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Old 05-23-2017, 12:36 PM   #1
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2017 28' Flying Cloud
2014 25' FB Flying Cloud
2008 25' Safari FB SE
Austin (winter) Lincoln MT (summer) , Texas & Montana
Join Date: Jan 2007
Posts: 3,011
2018 F150 update

I have been looking at the new 2018 F150 with EB and 10speed. The pricing is still very high, with limited discounts of around $5K discount max...still very costly to get the new one. I drove the new 2018 F250 on Saturday; what a surprise. Very nice ride, pickup, and solid TV for sure...just too big for me, as daily driver duty. Waiting for the 2018 F150 Diesel may be a 9 months out according to this posting:

I am scheduled to pick up my new 28' Flying Cloud early June; may just keep my 2012 F150 EB until next year and see how it handles the 28'...Any advice on how to "beef up" the payload to handle the 28' is appreciated. My payload is only 1100# on my F150. Hate to buy a new TV or even a slightly used TV with all this new technology coming out in a few months...

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Old 05-23-2017, 02:57 PM   #2
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2012 25' Flying Cloud
Battle Lake , Minnesota
Join Date: Jun 2009
Posts: 7,716
The half-ton pickup, 3.0 turbodiesel engine, and mid-size Airstream are a really nice towing combo, a smooth daily driver, and with remarkable and consistent fuel economy, they are well worth the wait.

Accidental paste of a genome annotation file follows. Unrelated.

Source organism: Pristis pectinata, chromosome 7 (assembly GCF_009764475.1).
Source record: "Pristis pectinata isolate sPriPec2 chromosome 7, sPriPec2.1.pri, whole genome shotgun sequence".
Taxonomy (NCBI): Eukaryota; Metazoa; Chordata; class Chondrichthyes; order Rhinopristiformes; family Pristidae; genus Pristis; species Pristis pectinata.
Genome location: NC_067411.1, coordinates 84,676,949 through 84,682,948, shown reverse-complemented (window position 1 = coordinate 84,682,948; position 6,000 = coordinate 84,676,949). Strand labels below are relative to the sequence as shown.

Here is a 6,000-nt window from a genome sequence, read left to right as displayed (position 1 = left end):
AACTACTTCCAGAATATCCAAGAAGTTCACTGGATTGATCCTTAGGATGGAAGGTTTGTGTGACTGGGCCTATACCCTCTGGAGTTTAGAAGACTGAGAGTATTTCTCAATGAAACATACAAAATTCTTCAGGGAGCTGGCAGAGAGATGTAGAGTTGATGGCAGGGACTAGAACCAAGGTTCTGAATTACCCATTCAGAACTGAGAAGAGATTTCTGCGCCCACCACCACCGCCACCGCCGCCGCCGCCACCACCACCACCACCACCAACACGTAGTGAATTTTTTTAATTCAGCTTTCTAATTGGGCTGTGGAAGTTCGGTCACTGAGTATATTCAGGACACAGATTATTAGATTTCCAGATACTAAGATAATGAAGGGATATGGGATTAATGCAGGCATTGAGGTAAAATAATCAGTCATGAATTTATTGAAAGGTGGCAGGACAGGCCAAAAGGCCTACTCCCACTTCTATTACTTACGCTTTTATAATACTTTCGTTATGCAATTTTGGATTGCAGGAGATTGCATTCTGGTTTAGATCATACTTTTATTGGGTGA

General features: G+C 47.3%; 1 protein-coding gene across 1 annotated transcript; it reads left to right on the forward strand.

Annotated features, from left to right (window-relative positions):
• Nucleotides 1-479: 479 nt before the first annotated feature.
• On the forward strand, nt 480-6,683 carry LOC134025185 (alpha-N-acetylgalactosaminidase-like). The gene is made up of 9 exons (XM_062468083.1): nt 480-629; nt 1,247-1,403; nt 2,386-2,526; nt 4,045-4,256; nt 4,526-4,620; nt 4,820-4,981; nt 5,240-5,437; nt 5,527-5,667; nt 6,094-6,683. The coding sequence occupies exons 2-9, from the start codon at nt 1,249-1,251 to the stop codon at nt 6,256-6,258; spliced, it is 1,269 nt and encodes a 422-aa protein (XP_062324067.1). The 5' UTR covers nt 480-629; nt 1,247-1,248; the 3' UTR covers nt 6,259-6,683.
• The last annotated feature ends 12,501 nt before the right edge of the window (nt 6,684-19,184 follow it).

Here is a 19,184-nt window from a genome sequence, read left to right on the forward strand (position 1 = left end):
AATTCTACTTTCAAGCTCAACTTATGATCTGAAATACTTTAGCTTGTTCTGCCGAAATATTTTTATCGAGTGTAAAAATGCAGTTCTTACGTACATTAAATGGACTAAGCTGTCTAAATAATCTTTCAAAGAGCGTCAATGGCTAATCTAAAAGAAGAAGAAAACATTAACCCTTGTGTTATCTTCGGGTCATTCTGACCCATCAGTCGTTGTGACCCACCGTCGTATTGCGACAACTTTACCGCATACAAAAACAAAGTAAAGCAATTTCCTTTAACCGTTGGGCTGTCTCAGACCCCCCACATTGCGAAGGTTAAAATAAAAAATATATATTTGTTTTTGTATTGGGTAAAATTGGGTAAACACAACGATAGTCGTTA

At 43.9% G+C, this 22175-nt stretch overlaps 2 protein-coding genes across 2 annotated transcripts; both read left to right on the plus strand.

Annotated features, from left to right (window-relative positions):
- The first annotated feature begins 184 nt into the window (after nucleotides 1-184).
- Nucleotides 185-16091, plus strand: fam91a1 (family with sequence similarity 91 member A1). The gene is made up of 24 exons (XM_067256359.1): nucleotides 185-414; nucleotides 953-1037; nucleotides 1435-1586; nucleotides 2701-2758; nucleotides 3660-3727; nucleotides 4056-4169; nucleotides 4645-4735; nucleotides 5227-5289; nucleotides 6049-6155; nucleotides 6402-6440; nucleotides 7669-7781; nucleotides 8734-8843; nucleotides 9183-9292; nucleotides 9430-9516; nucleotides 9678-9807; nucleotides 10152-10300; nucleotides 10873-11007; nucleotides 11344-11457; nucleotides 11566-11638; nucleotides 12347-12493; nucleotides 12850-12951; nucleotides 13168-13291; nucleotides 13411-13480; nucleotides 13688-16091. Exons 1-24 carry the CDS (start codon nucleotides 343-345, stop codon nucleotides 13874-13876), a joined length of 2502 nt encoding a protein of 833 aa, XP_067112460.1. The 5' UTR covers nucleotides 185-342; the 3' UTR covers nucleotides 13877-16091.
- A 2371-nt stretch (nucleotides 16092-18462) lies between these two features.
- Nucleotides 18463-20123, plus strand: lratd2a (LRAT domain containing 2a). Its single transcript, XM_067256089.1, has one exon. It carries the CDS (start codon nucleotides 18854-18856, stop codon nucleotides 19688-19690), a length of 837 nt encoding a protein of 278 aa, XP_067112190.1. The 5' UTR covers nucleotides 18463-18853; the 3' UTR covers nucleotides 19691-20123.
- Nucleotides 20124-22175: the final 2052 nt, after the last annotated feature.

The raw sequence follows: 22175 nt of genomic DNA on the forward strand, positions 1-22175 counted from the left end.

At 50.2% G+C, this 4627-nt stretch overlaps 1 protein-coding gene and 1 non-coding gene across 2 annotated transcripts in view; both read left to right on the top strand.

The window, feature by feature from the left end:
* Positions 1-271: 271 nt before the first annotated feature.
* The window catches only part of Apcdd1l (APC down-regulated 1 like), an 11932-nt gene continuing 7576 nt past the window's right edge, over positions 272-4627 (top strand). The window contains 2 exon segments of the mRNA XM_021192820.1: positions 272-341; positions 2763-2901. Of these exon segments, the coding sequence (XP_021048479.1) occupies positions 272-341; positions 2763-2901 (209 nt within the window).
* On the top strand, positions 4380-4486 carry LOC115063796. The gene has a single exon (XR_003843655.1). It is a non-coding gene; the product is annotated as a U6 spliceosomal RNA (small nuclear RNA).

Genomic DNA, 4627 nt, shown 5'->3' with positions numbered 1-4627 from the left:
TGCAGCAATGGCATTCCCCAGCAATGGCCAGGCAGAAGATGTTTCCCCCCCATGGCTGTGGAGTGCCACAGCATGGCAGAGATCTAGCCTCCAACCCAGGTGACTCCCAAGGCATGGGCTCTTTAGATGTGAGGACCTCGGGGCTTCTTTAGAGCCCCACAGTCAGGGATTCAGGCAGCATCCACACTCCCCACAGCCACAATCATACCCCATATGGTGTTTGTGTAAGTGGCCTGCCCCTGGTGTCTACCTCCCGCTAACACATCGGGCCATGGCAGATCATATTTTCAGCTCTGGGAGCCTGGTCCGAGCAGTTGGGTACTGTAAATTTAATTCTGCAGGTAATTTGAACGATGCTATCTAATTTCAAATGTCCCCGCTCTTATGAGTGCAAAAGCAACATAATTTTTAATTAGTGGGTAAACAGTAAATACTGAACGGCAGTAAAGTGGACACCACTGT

Our Ram Ecodiesel also has about 1100# "payload" rating but when towing loaded a few hundred pounds over and the weight verified by CAT scale to be evenly distributed and not overloaded on either axle rating, it handles, brakes beautifully and delivers plenty of power to go anywhere we wish. You need a quality, capable weight distribution hitch or the rear axle will probably be overloaded and the steering axle "floating".

Do not load well over the "payload" rating without the trailer attached and doing hauling in the truck's bed. On our experience that is where the payload rating actually makes sense. The truck will sag in back, possibly overload the rear axle and handle, and brake relatively poorly.

One of the issues with diesel engines is the lack of compression braking we use with our gas engines. There has been discussion about engine braking on some of the new smaller diesel trucks, a useful feature on steep declines with or without a trailer in tow.

The smaller diesels generally have some level of exhaust braking by closing the turbine's variable vanes to create exhaust back pressure on the pistons. Our Ram EcoD closes the vanes when needed to about 40-50% automatically when cruise control or tow/haul are selected. Greater turbine exhaust braking is available (and preferred by some) through aftermarket ECM software to about 90% vane closing, a higher level of turbine exhaust braking.

The new smaller Duramax Colorado/Canyon has a switch to activate turbine/exhaust braking. I believe the recent Nissan Titan Cummins 5.0 turbodiesel uses computer software to activate and control turbine exhaust braking, similar to our EcoDiesel. It will be interesting to see what the F-150 turbodiesel comes up with to control downhill speeds, especially when towing.
Doug and Cheryl
2012 FC RB, Michelin 16, ProPride 1400
2016 Ram 1500 Laramie Crew Cab 4X4 Ecodiesel 3.92 axles

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